Cell expert places Greg Fertuck’s phone near gravel pit where Sheree Fertuck went missing

Sheree Fertuck's truck was found at the gravel pit close to her family's farm near Kenaston, Sask. in December 2015.

A cellphone consultant has testified that Greg Fertuck’s device accessed a cell tower near the gravel pit where Sheree Fertuck’s semi-truck and other items were found.

At 1:20 p.m. on Dec. 7, 2015, a call involving Greg Fertuck’s phone pinged off a tower east of the gravel pit, known as the Farrerdale tower. It didn’t access the Kenaston tower situated at the town about 85 kilometres south of Saskatoon, and just west of the farmyard where Sheree was last seen driving away to haul gravel.

Read more: Greg Fertuck’s lawyer suggests Sheree Fertuck may still be alive

Any call, text or data usage on a phone requires a connection with a tower.

Greg Fertuck’s cell phone didn’t access any towers between roughly 1:20 p.m. and 4:29 p.m. on Dec. 7, 2015 — the day Sheree went missing. The 4:29 p.m. called pinged off a tower at Clavet, Sask.

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“Prior to (4:29 p.m.), I do not know where he is,” said Bruce Funk, a cellular security consultant and former Telus employee.

Sheree Fertuck was last seen on Dec. 7, 2015. Her estranged husband, Greg Fertuck, was arrested and charged in June 2019. Facebook / Saskatchewan RCMP

Earlier in the day on Dec. 7, cellphone pings placed Greg Fertuck in an area near his home in the Holiday Park neighbourhood in Saskatoon. Later that morning, his phone accessed a tower on Millar Avenue. Court has heard he was attending a physiotherapy appointment in the city’s north end at the time.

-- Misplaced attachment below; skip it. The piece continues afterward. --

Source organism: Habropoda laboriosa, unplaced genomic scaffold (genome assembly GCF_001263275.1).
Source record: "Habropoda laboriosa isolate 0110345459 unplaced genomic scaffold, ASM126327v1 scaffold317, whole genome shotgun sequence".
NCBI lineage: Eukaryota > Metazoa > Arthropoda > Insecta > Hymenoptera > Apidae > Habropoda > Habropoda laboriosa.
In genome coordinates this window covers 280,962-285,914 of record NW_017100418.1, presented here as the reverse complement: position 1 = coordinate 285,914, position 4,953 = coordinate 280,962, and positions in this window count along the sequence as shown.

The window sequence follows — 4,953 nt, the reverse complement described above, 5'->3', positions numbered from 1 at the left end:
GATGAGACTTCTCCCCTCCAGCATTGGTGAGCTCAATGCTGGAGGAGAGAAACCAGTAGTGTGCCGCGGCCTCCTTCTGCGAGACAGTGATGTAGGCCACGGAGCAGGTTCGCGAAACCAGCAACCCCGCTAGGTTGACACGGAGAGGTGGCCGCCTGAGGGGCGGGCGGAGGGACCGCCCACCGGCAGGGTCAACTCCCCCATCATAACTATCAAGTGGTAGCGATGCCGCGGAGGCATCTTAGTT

Funk testified as an expert capable of interpreting and analyzing cellphone and cell tower information, including tracking and locating cellular phones.

The general rule for cellphones and towers, Funk said, is that a phone will access the tower with the strongest signal, and that the strongest signal normally comes from the nearest tower.

However, obstructions like mountains, buildings or dense brush can cause a phone to connect with a tower that is farther away but unobstructed.

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Read more: Greg Fertuck told undercover officer he murdered estranged wife Sheree Fertuck: Crown

Because the gravel pit is closer to the Farrerdale tower than the Kenaston tower, the Crown has suggested the ping places the accused in the area of the gravel pit around the time Sheree was last seen by family.

The tracking method used by Funk doesn’t provide a phone’s exact location. With cell towers emitting a signal in 360 degrees, the transmission is broken down into three 120-degree sectors. A phone can then be placed in one of the three sectors, according to Funk.

Under cross-examination by defence lawyer Mike Nolin, Funk said he was not aware of a power outage in the Kenaston area on the evening of Dec. 6, 2015, continuing into the morning of Dec. 7.

Read more: Videos show Greg Fertuck’s suspected movements before Sheree Fertuck disappeared

Cell towers are equipped with backup batteries in case of a power outage, Funk testified.

During an October 2017 interrogation, Greg Fertuck changed his story about his whereabouts when Sheree disappeared. He initially denied being at the pit that day, but then told police he went there for gravel to put in his Saskatoon backyard

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The statement to police was the subject of a voir dire hearing to determine its admissibility. Justice Richard Danyliuk has not ruled whether it will be admitted or not. The statement’s voir dire occurred within a larger admissibility hearing for all of the Crown’s evidence in the case.

Read more: Greg Fertuck threatened to shoot Sheree Fertuck ‘between the eyes’: son

Greg Fertuck was released without being charged in October 2017. Saskatchewan RCMP laid charges in June 2019 after an undercover operation known as a Mr. Big sting. He has pleaded not guilty to charges of first-degree murder and offering an indignity to a body.

Sheree’s remains have never been found.

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